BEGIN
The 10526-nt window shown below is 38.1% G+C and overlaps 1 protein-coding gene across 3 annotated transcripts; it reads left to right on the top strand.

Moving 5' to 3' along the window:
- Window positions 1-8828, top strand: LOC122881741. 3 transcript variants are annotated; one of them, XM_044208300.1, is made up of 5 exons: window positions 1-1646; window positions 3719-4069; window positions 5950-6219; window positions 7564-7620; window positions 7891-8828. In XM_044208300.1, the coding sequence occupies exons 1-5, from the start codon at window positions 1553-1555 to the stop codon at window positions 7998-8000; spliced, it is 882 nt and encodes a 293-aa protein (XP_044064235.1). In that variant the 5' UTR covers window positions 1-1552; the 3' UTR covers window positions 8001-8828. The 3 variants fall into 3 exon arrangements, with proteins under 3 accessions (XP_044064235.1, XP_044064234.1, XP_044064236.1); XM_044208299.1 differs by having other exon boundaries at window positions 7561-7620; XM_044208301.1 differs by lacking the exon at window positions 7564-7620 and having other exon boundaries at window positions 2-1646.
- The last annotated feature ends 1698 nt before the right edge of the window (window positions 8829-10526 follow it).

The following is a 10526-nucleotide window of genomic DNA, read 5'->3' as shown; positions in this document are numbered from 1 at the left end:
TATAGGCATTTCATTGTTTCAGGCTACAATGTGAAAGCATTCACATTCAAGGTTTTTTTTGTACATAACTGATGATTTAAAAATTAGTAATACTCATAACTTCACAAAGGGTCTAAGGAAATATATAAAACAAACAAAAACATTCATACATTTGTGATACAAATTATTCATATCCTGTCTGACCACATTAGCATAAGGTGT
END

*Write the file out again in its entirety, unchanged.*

The 10526-nt window shown below is 38.1% G+C and overlaps 1 protein-coding gene across 3 annotated transcripts; it reads left to right on the top strand.

Moving 5' to 3' along the window:
- Window positions 1-8828, top strand: LOC122881741. 3 transcript variants are annotated; one of them, XM_044208300.1, is made up of 5 exons: window positions 1-1646; window positions 3719-4069; window positions 5950-6219; window positions 7564-7620; window positions 7891-8828. In XM_044208300.1, the coding sequence occupies exons 1-5, from the start codon at window positions 1553-1555 to the stop codon at window positions 7998-8000; spliced, it is 882 nt and encodes a 293-aa protein (XP_044064235.1). In that variant the 5' UTR covers window positions 1-1552; the 3' UTR covers window positions 8001-8828. The 3 variants fall into 3 exon arrangements, with proteins under 3 accessions (XP_044064235.1, XP_044064234.1, XP_044064236.1); XM_044208299.1 differs by having other exon boundaries at window positions 7561-7620; XM_044208301.1 differs by lacking the exon at window positions 7564-7620 and having other exon boundaries at window positions 2-1646.
- The last annotated feature ends 1698 nt before the right edge of the window (window positions 8829-10526 follow it).

The following is a 10526-nucleotide window of genomic DNA, read 5'->3' as shown; positions in this document are numbered from 1 at the left end:
TATAGGCATTTCATTGTTTCAGGCTACAATGTGAAAGCATTCACATTCAAGGTTTTTTTTGTACATAACTGATGATTTAAAAATTAGTAATACTCATAACTTCACAAAGGGTCTAAGGAAATATATAAAACAAACAAAAACATTCATACATTTGTGATACAAATTATTCATATCCTGTCTGACCACATTAGCATAAGGTGT